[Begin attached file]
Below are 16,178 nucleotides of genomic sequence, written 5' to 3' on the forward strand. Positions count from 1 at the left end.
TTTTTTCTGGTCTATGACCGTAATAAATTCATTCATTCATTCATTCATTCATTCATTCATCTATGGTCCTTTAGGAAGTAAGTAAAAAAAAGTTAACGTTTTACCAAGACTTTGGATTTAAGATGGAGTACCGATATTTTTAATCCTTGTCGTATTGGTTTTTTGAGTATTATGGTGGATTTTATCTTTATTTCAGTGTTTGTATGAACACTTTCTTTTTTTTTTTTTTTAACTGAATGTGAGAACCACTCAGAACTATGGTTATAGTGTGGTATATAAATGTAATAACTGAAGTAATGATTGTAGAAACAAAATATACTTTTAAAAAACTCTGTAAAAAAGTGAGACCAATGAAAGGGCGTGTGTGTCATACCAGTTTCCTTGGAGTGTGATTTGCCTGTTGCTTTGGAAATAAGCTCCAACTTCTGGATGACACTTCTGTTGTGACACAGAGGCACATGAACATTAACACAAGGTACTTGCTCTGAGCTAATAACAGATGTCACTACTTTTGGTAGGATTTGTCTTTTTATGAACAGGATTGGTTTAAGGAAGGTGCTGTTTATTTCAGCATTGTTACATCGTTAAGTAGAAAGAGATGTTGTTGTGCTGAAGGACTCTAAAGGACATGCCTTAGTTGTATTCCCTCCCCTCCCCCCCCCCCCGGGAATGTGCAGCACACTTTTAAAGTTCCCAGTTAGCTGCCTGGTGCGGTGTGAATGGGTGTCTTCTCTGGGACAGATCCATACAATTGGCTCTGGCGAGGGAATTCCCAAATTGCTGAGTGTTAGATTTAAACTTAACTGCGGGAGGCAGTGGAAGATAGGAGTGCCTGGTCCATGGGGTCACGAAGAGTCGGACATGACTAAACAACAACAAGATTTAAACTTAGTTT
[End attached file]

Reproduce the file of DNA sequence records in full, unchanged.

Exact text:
Below are 16,178 nucleotides of genomic sequence, written 5' to 3' on the forward strand. Positions count from 1 at the left end.
TTTTTTCTGGTCTATGACCGTAATAAATTCATTCATTCATTCATTCATTCATTCATTCATCTATGGTCCTTTAGGAAGTAAGTAAAAAAAAGTTAACGTTTTACCAAGACTTTGGATTTAAGATGGAGTACCGATATTTTTAATCCTTGTCGTATTGGTTTTTTGAGTATTATGGTGGATTTTATCTTTATTTCAGTGTTTGTATGAACACTTTCTTTTTTTTTTTTTTTAACTGAATGTGAGAACCACTCAGAACTATGGTTATAGTGTGGTATATAAATGTAATAACTGAAGTAATGATTGTAGAAACAAAATATACTTTTAAAAAACTCTGTAAAAAAGTGAGACCAATGAAAGGGCGTGTGTGTCATACCAGTTTCCTTGGAGTGTGATTTGCCTGTTGCTTTGGAAATAAGCTCCAACTTCTGGATGACACTTCTGTTGTGACACAGAGGCACATGAACATTAACACAAGGTACTTGCTCTGAGCTAATAACAGATGTCACTACTTTTGGTAGGATTTGTCTTTTTATGAACAGGATTGGTTTAAGGAAGGTGCTGTTTATTTCAGCATTGTTACATCGTTAAGTAGAAAGAGATGTTGTTGTGCTGAAGGACTCTAAAGGACATGCCTTAGTTGTATTCCCTCCCCTCCCCCCCCCCCCGGGAATGTGCAGCACACTTTTAAAGTTCCCAGTTAGCTGCCTGGTGCGGTGTGAATGGGTGTCTTCTCTGGGACAGATCCATACAATTGGCTCTGGCGAGGGAATTCCCAAATTGCTGAGTGTTAGATTTAAACTTAACTGCGGGAGGCAGTGGAAGATAGGAGTGCCTGGTCCATGGGGTCACGAAGAGTCGGACATGACTAAACAACAACAAGATTTAAACTTAGTTT